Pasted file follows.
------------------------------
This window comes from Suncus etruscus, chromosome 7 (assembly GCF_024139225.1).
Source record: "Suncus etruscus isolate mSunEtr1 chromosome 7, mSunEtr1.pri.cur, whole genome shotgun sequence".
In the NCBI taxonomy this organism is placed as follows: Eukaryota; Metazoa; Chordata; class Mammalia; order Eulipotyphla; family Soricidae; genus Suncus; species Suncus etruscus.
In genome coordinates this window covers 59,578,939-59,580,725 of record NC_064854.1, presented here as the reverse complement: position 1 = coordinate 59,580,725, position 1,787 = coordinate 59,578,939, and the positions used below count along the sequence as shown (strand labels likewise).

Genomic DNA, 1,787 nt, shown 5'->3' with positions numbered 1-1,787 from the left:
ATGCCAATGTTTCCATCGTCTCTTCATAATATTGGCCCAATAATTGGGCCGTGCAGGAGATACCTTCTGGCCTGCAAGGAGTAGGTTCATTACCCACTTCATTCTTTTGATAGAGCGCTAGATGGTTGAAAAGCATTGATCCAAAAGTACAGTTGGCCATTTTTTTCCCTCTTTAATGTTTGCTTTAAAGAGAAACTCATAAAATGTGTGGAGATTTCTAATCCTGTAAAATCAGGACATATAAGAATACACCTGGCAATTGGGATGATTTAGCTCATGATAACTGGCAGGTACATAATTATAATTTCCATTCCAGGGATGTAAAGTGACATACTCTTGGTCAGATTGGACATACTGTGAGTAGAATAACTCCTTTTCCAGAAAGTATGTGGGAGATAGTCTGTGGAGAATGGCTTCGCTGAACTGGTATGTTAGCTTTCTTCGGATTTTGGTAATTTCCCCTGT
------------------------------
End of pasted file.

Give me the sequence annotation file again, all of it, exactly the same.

This window comes from Suncus etruscus, chromosome 7 (assembly GCF_024139225.1).
Source record: "Suncus etruscus isolate mSunEtr1 chromosome 7, mSunEtr1.pri.cur, whole genome shotgun sequence".
In the NCBI taxonomy this organism is placed as follows: Eukaryota; Metazoa; Chordata; class Mammalia; order Eulipotyphla; family Soricidae; genus Suncus; species Suncus etruscus.
In genome coordinates this window covers 59,578,939-59,580,725 of record NC_064854.1, presented here as the reverse complement: position 1 = coordinate 59,580,725, position 1,787 = coordinate 59,578,939, and the positions used below count along the sequence as shown (strand labels likewise).

Genomic DNA, 1,787 nt, shown 5'->3' with positions numbered 1-1,787 from the left:
ATGCCAATGTTTCCATCGTCTCTTCATAATATTGGCCCAATAATTGGGCCGTGCAGGAGATACCTTCTGGCCTGCAAGGAGTAGGTTCATTACCCACTTCATTCTTTTGATAGAGCGCTAGATGGTTGAAAAGCATTGATCCAAAAGTACAGTTGGCCATTTTTTTCCCTCTTTAATGTTTGCTTTAAAGAGAAACTCATAAAATGTGTGGAGATTTCTAATCCTGTAAAATCAGGACATATAAGAATACACCTGGCAATTGGGATGATTTAGCTCATGATAACTGGCAGGTACATAATTATAATTTCCATTCCAGGGATGTAAAGTGACATACTCTTGGTCAGATTGGACATACTGTGAGTAGAATAACTCCTTTTCCAGAAAGTATGTGGGAGATAGTCTGTGGAGAATGGCTTCGCTGAACTGGTATGTTAGCTTTCTTCGGATTTTGGTAATTTCCCCTGT